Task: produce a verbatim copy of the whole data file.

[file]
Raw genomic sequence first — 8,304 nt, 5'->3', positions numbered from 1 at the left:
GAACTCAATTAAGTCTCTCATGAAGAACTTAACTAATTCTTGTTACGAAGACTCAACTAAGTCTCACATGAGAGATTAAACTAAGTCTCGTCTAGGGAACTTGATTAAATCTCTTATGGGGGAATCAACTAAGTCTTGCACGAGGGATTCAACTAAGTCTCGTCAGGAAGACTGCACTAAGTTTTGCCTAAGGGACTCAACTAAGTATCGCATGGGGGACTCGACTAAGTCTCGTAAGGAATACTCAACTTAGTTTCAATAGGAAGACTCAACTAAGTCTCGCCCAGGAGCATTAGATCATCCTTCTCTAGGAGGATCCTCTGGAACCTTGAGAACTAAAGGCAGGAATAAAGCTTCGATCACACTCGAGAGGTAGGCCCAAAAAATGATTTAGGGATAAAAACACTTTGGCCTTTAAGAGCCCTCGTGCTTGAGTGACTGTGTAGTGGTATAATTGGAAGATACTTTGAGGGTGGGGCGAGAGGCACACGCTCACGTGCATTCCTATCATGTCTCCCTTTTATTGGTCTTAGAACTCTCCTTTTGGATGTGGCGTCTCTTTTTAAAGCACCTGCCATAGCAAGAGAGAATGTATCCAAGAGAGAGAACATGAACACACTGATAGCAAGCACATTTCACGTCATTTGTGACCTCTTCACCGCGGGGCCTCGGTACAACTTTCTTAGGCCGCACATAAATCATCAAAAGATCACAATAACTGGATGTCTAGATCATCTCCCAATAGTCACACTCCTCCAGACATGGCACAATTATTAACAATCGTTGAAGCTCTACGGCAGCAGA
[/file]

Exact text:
Raw genomic sequence first — 8,304 nt, 5'->3', positions numbered from 1 at the left:
GAACTCAATTAAGTCTCTCATGAAGAACTTAACTAATTCTTGTTACGAAGACTCAACTAAGTCTCACATGAGAGATTAAACTAAGTCTCGTCTAGGGAACTTGATTAAATCTCTTATGGGGGAATCAACTAAGTCTTGCACGAGGGATTCAACTAAGTCTCGTCAGGAAGACTGCACTAAGTTTTGCCTAAGGGACTCAACTAAGTATCGCATGGGGGACTCGACTAAGTCTCGTAAGGAATACTCAACTTAGTTTCAATAGGAAGACTCAACTAAGTCTCGCCCAGGAGCATTAGATCATCCTTCTCTAGGAGGATCCTCTGGAACCTTGAGAACTAAAGGCAGGAATAAAGCTTCGATCACACTCGAGAGGTAGGCCCAAAAAATGATTTAGGGATAAAAACACTTTGGCCTTTAAGAGCCCTCGTGCTTGAGTGACTGTGTAGTGGTATAATTGGAAGATACTTTGAGGGTGGGGCGAGAGGCACACGCTCACGTGCATTCCTATCATGTCTCCCTTTTATTGGTCTTAGAACTCTCCTTTTGGATGTGGCGTCTCTTTTTAAAGCACCTGCCATAGCAAGAGAGAATGTATCCAAGAGAGAGAACATGAACACACTGATAGCAAGCACATTTCACGTCATTTGTGACCTCTTCACCGCGGGGCCTCGGTACAACTTTCTTAGGCCGCACATAAATCATCAAAAGATCACAATAACTGGATGTCTAGATCATCTCCCAATAGTCACACTCCTCCAGACATGGCACAATTATTAACAATCGTTGAAGCTCTACGGCAGCAGA